Retzer Retro

Parents, Tell Your Children: Fluttering, Flirtations, Fairies

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(Excerpts below are from an article on butterflies entitled, “Parents, Tell Your Children: Fluttering, Flirtations, Fairies” which was authored by Retzer naturalist Karen Mann and first appeared 30 years ago in the May/June 1992 “Center Line” issue. In this article, she aptly describes in detail the morphology, physiology, adaptation, reproduction and life cycle of butterflies.)

On behalf of Retzer Nature Center, I would like to acknowledge our appreciation to six families for their age old contribution. Most of us anxiously await their arrival: the Hesperiidae, Papilionidae, Pieridae, Nymphalidae, Rionidae and Lycaenidae, known together as the Order Lepidoptera (from the Latin “lepis” meaning scale and “pteron” which means wing). It is the scales, covering the wings of butterflies, which contain the pigments that give them their dazzling colors. Arrangement of the colored scales produces the distinct patterns used to tell individual species apart. These six families of butterflies account for roughly 18,200 species, including swallow-tails, sulphurs, skippers, metalmarks, angelwings, checkerspots, commas, and the gossamer wings such as hairstreaks, elfins and blues. Their secret to success (evidenced by their abundance and diversity) is their wings. The mobility afforded these animals allows them to establish large territories and breeding areas. This puts them in contact with the needed resources which provide them with food, cover and space.

Migration of butterflies offers an additional strategy for success. Flight allows butterflies to cover as many as 1100 miles in only a few days.

There is more to this success story. Numerous adaptations offer further points of study and observation. We can look further at wings. Butterflies communicate by means of their colored, patterned wings. Bright colors warn predators of the ill-effects associated with consumption of the butterfly’s sometimes poisonous body. (Many butterflies mimic the colors and patterns of poisonous or foul-tasting relatives to avoid predation themselves, however palatable they may be). Patterns such as owl spots or eye spots may frighten some predators away. Other patterns deflect a predator’s attack from vulnerable body parts to modified scales which appear antennae or tail-like.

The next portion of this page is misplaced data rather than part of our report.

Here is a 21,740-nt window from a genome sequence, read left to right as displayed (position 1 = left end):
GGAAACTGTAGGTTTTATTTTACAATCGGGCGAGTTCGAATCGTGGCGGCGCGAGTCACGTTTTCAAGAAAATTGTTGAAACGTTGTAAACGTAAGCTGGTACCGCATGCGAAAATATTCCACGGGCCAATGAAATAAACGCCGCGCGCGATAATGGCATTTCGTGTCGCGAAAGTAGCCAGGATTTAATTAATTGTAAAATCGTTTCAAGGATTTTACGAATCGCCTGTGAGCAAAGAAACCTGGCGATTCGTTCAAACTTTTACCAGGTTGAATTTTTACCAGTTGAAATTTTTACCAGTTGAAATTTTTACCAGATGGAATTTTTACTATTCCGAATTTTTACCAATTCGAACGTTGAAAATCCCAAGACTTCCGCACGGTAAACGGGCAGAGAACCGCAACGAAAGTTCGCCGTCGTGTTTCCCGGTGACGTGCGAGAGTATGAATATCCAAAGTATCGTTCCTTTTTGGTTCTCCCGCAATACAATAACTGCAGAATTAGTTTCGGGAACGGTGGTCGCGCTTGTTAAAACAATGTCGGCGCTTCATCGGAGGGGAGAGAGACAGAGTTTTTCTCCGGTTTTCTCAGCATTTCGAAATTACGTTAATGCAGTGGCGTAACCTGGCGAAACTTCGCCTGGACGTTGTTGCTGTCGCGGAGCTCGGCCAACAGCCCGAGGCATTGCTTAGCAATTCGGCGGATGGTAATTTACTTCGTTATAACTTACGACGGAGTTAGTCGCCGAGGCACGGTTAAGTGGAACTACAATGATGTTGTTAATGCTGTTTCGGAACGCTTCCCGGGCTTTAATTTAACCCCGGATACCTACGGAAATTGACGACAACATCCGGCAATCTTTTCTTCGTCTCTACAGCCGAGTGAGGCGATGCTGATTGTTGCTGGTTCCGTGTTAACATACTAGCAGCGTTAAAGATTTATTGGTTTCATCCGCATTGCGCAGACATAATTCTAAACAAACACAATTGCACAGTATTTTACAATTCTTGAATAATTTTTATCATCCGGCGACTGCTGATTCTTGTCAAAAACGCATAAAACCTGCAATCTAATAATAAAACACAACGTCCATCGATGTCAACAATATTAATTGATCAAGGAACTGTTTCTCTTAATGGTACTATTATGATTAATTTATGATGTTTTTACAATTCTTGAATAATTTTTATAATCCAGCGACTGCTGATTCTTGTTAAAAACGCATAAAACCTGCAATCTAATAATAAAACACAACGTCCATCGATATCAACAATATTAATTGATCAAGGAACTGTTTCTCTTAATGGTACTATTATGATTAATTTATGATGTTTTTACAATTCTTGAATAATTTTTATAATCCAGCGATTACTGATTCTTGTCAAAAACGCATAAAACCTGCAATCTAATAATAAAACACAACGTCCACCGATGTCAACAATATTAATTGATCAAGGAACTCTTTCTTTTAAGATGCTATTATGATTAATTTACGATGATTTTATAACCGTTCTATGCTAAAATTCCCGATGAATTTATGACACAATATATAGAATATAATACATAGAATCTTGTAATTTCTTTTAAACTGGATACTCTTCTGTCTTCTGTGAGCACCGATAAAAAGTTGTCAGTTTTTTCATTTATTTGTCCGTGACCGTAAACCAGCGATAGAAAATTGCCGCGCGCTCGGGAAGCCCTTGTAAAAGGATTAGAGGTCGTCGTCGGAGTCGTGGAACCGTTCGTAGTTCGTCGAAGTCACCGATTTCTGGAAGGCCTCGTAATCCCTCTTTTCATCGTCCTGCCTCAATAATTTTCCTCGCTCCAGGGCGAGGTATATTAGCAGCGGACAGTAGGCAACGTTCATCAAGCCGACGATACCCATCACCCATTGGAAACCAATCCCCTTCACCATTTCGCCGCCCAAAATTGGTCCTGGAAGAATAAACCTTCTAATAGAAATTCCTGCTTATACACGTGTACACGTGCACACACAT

Some butterflies confuse predators by folding up bicolored wings, hiding the brightly colored upper surface and exposing a camouflaged lower surface. These camouflage patterns blend with the host plants the butterflies often associate with. A bird may be attracted to butterflies’ bright colors. By folding up their wings many butterflies can quickly “disappear”, confusing the predators and saving their own lives. Another technique of camouflage is that of having transparent wings. Transparency allows the butterfly to blend completely with any background, since the background shows through.

Wings also function as a furnace. Butterflies bask in the sun on leaves, on the ground or on tree trunks. The colored scales absorb heat, warming muscles and nerves before flight. As the seasons change, successive generations of offspring produce varying shades of color. Lighter color in summer helps the summer-hatched; the wings reflect sunlight, which keeps them from heating up. In cooler weather, those hatched are darker, absorb more sunlight, and keep warmer. Some wing pigments are undetectable to humans (and other predators). These pigments reflect ultraviolet light which other insects can detect. This offers a mode of species-to-species communication, something like the flashing of mirrors used long ago.

Energy. A butterfly is a perfect example of what would appear to be a never-ending bundle of energy. Constantly moving, searching, fleeing, it burns energy, but from what source?

Butterflies are equipped with a long mouth structure called a proboscis. Usually coiled up under the head, this can be extended into flowers to probe for and extract the sweet nectar deep within. Few butterflies incorporate any form of protein into their diet. A few tropical species extract amino acids and proteins from seeds. Most burn the easily used carbohydrates derived from nectar. The proboscis is also used to apply saliva to dry surfaces. This dissolves salts left after evaporation, which are then consumed.

Reproduction in butterflies is as varied as are the species. The most significant communication between butterflies is that which is done for attracting a mate. Color is important in this. Males also have specialized scales (androconia) on their wings which dispense scent from glands within the wings. This scent rather intoxicates the female during courtship and mating.

When food is available and fat reserves are ample, the females produce eggs of varying, odd shapes and sizes. Over the course of their lives, females lay 100 – 500 of these unusual eggs. Patterns in which eggs are laid are just as diverse. Eggs hatch, and larvae emerge, more familiarly known as caterpillars. They proceed to gorge themselves, first by eating their egg shells and then by eating the leaves of the host plants they live on. As they grow, their skin tightens. They swallow air to puff themselves up. This causes the skin to split, and the caterpillar emerges. This process, called molting, repeats about four times. Caterpillars between molts are called instars. The final molt produces a hard outer layer, the chrysalis, Inside, the caterpillar changes to a butterfly. Although temperature and moisture trigger development, it is hormones that regulate this miracle of metamorphosis.